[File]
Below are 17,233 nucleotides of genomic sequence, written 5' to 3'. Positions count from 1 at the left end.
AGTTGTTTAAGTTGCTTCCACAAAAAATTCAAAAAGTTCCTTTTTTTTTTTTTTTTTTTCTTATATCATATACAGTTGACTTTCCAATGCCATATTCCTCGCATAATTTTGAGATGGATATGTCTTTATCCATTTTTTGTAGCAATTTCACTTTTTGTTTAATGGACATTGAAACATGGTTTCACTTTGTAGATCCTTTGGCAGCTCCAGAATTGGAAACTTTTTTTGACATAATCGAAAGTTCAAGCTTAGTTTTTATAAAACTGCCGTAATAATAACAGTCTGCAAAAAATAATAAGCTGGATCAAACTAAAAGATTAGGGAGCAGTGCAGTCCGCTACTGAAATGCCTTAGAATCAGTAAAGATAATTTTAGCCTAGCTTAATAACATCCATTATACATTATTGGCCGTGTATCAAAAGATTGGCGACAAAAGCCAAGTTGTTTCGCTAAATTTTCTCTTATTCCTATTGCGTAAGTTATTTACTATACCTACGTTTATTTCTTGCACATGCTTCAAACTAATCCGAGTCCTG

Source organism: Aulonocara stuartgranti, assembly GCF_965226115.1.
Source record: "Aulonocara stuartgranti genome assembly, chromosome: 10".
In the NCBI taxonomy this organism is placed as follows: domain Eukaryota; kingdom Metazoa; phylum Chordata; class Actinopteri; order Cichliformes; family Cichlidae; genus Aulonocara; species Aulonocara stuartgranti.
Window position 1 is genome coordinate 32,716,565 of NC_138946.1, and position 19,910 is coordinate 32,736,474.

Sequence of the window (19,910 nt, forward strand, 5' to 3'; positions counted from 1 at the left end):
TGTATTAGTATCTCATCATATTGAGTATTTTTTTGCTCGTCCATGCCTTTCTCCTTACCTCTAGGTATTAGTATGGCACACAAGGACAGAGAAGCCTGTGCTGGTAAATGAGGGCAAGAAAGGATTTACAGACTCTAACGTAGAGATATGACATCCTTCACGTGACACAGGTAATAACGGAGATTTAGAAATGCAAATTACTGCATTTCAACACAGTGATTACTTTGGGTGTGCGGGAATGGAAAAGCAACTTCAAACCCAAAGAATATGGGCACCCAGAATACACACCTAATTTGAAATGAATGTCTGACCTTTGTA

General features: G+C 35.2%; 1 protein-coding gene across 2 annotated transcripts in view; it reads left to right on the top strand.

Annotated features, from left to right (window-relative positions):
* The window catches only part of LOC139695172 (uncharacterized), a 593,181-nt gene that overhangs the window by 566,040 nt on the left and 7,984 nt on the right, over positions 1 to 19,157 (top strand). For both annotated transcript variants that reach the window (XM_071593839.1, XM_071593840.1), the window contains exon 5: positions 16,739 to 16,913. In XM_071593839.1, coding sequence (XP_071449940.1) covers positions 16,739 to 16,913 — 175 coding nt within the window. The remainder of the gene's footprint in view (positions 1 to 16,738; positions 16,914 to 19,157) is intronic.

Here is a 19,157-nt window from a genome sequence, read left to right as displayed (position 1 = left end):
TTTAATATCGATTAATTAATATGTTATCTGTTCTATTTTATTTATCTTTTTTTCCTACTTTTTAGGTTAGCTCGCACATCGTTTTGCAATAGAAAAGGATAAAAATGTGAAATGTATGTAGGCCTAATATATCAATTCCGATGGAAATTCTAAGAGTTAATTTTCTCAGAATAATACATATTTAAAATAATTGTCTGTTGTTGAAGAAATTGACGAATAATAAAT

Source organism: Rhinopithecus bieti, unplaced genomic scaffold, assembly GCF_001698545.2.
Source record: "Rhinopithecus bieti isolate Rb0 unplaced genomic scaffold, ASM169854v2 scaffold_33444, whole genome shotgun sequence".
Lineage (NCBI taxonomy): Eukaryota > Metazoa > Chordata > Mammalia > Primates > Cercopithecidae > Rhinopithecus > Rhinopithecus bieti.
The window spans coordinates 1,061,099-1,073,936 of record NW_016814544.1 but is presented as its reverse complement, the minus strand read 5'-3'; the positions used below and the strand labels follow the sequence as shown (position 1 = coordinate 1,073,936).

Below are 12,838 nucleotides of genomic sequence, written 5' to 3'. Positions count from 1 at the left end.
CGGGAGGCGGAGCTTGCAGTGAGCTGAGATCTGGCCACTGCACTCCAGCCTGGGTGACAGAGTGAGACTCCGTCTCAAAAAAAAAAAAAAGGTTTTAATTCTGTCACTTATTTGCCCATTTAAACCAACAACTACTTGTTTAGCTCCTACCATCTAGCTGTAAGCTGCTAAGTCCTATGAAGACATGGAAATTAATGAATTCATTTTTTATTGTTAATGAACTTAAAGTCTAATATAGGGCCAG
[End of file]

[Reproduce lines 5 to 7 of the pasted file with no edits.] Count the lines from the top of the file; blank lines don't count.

In the NCBI taxonomy this organism is placed as follows: domain Eukaryota; kingdom Metazoa; phylum Chordata; class Actinopteri; order Cichliformes; family Cichlidae; genus Aulonocara; species Aulonocara stuartgranti.
Window position 1 is genome coordinate 32,716,565 of NC_138946.1, and position 19,910 is coordinate 32,736,474.

Sequence of the window (19,910 nt, forward strand, 5' to 3'; positions counted from 1 at the left end):